What's in a hamburger icon?
Love it or hate it the Navigation Menu icon or ‘Hamburger Icon’ is here to stay. It’s synonymous with mobile apps and mobile websites and with this ever growing market it will be a common visual on all mediums in the future, if not now. But is this really true? Is everyone now ‘stuck’ with this icon? why do we have to stick to a choice between one icon vs words?
According to Gizmodo, the Navigation Menu icon was originally designed by Norm Cox in the ’80s for the Xerox "Star" personal workstation, one of the earliest graphical user interfaces. So the icon has pedigree, it’s been used for years without complaint, without hundreds of blogs on its bad/good UX, so why is everyone so angry about it now?
There has been a few tests on whether users understand the icons meaning and whether using the word "menu" would be better, with very mixed results.
James Foster - Hamburger vs Menu: The Final AB Test reported about an in-depth A/B test on the icons against the word 'Menu' on the website Caffeine Informer and came out with a clear conclusion…
The MENU button was clicked by 20% more unique visitors than the HAMBURGER button.
BUT before the the sounds of cheers from the UXUI community finishing ringing in my ears, we have another study by Booking.com - Would you like fries with that? which concludes…
In our experiment, changing the icon to the word "menu" had no significant impact on the behavior of our users. With our very large user base, we are able to state with a very high confidence that, specifically for Booking.com users, the hamburger icon performs just as well as the more descriptive version.
Note: I'm ignoring the fact Booking.com slightly changed the design of their button as well as the wording/icon
We always assume the choice in our menu icons are simple. Hamburger Icon vs Words. But there are many different icons out there all pushing the same end goal of interacting with a navigation menu.
Apple's New Icon
Apple introduced a new menu icon on its website for mobile users during its launch of the new thinner iPad Air 2. The 2-line menu icon (Now dubbed the 'Panini' icon by Jack Crawford), this puzzled me. Was this Apple trying to be unique? Were they trying to buck the trend and create a menu icon just for them? would we start seeing this icon appear on the millions of iOS devices in the future? Why has Apple ditched the top of their hamburger?
I thought I would raise the point on Twitter…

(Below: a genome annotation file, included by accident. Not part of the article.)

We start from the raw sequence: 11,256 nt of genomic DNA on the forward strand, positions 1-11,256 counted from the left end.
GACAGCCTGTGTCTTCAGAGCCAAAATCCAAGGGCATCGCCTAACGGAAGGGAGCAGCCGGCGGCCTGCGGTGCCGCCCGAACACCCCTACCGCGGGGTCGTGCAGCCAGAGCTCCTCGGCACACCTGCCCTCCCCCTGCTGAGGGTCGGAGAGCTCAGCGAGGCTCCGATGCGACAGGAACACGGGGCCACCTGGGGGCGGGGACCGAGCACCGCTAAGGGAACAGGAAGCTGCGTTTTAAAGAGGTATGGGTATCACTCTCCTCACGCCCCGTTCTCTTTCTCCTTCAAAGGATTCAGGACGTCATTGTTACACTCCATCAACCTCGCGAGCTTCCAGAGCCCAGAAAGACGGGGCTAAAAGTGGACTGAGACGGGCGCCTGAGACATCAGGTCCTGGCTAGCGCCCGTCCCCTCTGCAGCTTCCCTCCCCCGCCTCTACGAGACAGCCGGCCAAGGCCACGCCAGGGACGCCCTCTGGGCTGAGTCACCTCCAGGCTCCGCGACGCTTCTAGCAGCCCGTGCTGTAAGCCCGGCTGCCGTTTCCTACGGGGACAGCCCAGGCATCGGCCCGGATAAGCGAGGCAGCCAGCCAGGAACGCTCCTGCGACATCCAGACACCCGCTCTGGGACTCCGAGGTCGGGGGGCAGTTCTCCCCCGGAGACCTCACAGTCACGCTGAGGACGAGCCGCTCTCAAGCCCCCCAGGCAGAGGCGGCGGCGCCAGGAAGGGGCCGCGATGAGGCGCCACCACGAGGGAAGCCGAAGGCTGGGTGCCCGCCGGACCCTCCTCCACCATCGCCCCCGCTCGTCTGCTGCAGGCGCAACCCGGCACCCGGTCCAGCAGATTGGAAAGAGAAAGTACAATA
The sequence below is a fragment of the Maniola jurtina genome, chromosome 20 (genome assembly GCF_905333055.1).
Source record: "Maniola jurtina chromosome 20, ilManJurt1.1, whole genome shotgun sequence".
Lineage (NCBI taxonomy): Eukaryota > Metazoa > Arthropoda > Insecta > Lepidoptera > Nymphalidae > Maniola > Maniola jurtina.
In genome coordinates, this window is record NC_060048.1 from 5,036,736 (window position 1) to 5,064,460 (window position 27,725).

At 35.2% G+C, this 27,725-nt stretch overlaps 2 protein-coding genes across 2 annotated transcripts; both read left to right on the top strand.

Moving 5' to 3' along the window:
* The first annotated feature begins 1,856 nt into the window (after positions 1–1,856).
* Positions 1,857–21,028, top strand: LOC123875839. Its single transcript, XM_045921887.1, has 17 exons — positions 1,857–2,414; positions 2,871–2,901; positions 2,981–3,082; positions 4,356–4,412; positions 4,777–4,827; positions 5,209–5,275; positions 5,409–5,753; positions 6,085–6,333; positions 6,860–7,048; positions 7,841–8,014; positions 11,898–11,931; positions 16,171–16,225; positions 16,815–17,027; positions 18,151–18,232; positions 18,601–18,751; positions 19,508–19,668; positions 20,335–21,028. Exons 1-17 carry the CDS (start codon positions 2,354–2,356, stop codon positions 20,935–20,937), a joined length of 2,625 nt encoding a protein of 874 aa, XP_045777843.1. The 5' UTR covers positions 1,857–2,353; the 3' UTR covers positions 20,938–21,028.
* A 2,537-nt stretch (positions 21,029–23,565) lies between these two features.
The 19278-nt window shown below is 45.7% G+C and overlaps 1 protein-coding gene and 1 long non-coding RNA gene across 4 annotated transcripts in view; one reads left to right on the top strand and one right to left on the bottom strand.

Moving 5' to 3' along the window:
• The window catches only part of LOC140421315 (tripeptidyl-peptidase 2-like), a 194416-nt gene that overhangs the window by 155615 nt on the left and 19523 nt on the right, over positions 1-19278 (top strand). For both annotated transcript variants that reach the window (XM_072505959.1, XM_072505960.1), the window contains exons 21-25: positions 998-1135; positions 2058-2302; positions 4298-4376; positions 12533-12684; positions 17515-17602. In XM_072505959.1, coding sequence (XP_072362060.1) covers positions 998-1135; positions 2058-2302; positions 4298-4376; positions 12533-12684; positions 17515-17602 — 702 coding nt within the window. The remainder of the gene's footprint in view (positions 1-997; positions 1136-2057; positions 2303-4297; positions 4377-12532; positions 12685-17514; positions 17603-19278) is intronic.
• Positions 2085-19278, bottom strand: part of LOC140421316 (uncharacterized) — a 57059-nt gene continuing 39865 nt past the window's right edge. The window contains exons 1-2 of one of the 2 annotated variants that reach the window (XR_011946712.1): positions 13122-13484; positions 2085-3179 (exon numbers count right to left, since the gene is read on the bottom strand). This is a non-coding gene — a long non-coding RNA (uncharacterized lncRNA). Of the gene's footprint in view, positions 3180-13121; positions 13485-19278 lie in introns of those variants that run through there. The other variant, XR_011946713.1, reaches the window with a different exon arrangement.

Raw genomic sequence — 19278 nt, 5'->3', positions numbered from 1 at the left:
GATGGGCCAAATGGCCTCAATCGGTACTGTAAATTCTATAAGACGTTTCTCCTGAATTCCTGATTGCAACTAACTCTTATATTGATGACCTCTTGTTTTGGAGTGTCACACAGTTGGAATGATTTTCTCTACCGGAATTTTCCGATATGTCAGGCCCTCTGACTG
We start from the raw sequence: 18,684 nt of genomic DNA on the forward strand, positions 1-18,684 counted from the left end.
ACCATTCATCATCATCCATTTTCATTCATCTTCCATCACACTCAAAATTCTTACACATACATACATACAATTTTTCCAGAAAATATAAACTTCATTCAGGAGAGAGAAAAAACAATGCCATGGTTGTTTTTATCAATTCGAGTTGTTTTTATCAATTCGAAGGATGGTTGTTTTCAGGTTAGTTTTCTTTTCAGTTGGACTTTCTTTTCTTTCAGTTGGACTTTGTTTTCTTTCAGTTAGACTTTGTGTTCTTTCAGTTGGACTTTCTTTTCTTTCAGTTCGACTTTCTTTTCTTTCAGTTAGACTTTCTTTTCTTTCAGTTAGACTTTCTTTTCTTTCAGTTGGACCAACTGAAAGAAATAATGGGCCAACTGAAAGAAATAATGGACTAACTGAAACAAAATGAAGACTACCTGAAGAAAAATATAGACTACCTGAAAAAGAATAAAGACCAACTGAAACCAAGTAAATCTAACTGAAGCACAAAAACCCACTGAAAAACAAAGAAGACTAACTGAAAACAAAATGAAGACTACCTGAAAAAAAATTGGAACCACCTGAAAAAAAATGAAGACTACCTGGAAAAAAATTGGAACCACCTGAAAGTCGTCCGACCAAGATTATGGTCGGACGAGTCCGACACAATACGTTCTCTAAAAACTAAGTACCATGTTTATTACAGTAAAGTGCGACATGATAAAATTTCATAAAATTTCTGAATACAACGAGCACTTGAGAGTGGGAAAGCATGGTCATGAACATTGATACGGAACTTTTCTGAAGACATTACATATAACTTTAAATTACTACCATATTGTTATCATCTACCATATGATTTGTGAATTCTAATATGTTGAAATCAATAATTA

This a beautiful thought and would be a very geeky joke by Apple, using a menu icon to promote a thinner product by creating a 'skinny' hamburger icon or open-top sandwich, removing the top bun of the hamburger. Would Apple really risk their UX for a joke?
Apple aren't short-sighted, they have made their money through beautiful designs of hardware and software alike and they know their audience well. Most visitors to the Apple site on launch of a new product will be tech-savvy users who will generally understand where a menu is on a website, and what kind of symbols to look out for. But it still strikes me as an odd thing to do, get something that is criticised and make it even more ambiguous than before.
My own opinion is that Apple made the icon just to create a small but neat animation. When you click on the 'Panini' the two lines twist together and turn into a cross, allowing the user to quickly close the menu they have just opened. A simple but quite beautiful effect shown below.
What Icon to use - The definitive guide
The key thing to note with famous A/B tests on menu icons, is that these tests were specific to their users and we shouldn’t assume that what works for one website works for another. When talking to UXUI Engineers most use the hamburger icon on their own projects because "it's standard now" or "Facebook trained a billion people on how to use it", so an icon that works on a Facebook mobile app will work on your website? Think again!
If you have an opinion on 'The Hamburger', 'The Panini', Androids 3-dot-icon or just the word 'Menu', then test all options thoroughly on YOUR OWN website with YOUR OWN users. You never know what the results might be, you might even be a little angered by them, but it’s what your users want.